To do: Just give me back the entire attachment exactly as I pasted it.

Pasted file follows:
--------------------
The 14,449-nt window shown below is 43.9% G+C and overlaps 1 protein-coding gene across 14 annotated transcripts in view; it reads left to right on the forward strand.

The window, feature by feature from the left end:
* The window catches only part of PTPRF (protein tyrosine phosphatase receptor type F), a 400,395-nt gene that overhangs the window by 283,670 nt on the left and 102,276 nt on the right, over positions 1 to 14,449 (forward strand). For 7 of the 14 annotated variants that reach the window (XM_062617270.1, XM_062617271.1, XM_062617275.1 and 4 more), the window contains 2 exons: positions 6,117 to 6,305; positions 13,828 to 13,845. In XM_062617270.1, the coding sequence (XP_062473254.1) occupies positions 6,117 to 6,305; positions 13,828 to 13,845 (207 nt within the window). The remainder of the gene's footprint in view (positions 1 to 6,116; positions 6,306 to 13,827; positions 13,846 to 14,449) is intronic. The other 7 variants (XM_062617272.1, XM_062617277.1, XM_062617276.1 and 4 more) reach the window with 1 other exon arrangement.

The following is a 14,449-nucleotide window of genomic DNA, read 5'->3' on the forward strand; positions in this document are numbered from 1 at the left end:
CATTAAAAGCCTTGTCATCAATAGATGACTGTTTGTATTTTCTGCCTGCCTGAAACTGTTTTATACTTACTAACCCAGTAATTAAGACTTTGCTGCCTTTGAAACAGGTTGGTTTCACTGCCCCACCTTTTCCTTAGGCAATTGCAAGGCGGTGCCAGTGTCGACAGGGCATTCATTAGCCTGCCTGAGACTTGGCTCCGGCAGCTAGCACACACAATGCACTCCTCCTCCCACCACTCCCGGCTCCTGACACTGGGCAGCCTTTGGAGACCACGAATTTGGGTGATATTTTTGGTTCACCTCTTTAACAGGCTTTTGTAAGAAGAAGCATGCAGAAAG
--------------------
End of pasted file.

The 14,449-nt window shown below is 43.9% G+C and overlaps 1 protein-coding gene across 14 annotated transcripts in view; it reads left to right on the forward strand.

The window, feature by feature from the left end:
* The window catches only part of PTPRF (protein tyrosine phosphatase receptor type F), a 400,395-nt gene that overhangs the window by 283,670 nt on the left and 102,276 nt on the right, over positions 1 to 14,449 (forward strand). For 7 of the 14 annotated variants that reach the window (XM_062617270.1, XM_062617271.1, XM_062617275.1 and 4 more), the window contains 2 exons: positions 6,117 to 6,305; positions 13,828 to 13,845. In XM_062617270.1, the coding sequence (XP_062473254.1) occupies positions 6,117 to 6,305; positions 13,828 to 13,845 (207 nt within the window). The remainder of the gene's footprint in view (positions 1 to 6,116; positions 6,306 to 13,827; positions 13,846 to 14,449) is intronic. The other 7 variants (XM_062617272.1, XM_062617277.1, XM_062617276.1 and 4 more) reach the window with 1 other exon arrangement.

The following is a 14,449-nucleotide window of genomic DNA, read 5'->3' on the forward strand; positions in this document are numbered from 1 at the left end:
CATTAAAAGCCTTGTCATCAATAGATGACTGTTTGTATTTTCTGCCTGCCTGAAACTGTTTTATACTTACTAACCCAGTAATTAAGACTTTGCTGCCTTTGAAACAGGTTGGTTTCACTGCCCCACCTTTTCCTTAGGCAATTGCAAGGCGGTGCCAGTGTCGACAGGGCATTCATTAGCCTGCCTGAGACTTGGCTCCGGCAGCTAGCACACACAATGCACTCCTCCTCCCACCACTCCCGGCTCCTGACACTGGGCAGCCTTTGGAGACCACGAATTTGGGTGATATTTTTGGTTCACCTCTTTAACAGGCTTTTGTAAGAAGAAGCATGCAGAAAG